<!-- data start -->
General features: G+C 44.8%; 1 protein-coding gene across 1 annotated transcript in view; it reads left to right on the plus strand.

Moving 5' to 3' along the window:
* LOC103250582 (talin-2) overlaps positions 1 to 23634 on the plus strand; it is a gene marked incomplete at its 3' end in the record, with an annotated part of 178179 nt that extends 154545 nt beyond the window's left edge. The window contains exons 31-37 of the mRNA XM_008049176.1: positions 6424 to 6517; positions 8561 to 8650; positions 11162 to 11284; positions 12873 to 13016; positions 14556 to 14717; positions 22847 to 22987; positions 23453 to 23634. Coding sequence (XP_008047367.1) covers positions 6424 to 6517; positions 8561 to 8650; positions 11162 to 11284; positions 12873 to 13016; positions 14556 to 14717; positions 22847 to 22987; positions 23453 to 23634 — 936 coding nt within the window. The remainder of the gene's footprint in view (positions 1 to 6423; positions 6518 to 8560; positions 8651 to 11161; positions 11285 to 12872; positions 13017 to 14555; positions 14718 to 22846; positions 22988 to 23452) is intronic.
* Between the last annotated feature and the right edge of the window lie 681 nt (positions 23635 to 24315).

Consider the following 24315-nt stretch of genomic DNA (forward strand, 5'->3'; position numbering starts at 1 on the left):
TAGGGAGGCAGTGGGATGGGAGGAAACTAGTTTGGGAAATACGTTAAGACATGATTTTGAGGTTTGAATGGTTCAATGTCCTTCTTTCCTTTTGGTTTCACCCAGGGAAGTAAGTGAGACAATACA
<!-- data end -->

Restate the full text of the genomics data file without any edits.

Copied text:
General features: G+C 44.8%; 1 protein-coding gene across 1 annotated transcript in view; it reads left to right on the plus strand.

Moving 5' to 3' along the window:
* LOC103250582 (talin-2) overlaps positions 1 to 23634 on the plus strand; it is a gene marked incomplete at its 3' end in the record, with an annotated part of 178179 nt that extends 154545 nt beyond the window's left edge. The window contains exons 31-37 of the mRNA XM_008049176.1: positions 6424 to 6517; positions 8561 to 8650; positions 11162 to 11284; positions 12873 to 13016; positions 14556 to 14717; positions 22847 to 22987; positions 23453 to 23634. Coding sequence (XP_008047367.1) covers positions 6424 to 6517; positions 8561 to 8650; positions 11162 to 11284; positions 12873 to 13016; positions 14556 to 14717; positions 22847 to 22987; positions 23453 to 23634 — 936 coding nt within the window. The remainder of the gene's footprint in view (positions 1 to 6423; positions 6518 to 8560; positions 8651 to 11161; positions 11285 to 12872; positions 13017 to 14555; positions 14718 to 22846; positions 22988 to 23452) is intronic.
* Between the last annotated feature and the right edge of the window lie 681 nt (positions 23635 to 24315).

Consider the following 24315-nt stretch of genomic DNA (forward strand, 5'->3'; position numbering starts at 1 on the left):
TAGGGAGGCAGTGGGATGGGAGGAAACTAGTTTGGGAAATACGTTAAGACATGATTTTGAGGTTTGAATGGTTCAATGTCCTTCTTTCCTTTTGGTTTCACCCAGGGAAGTAAGTGAGACAATACA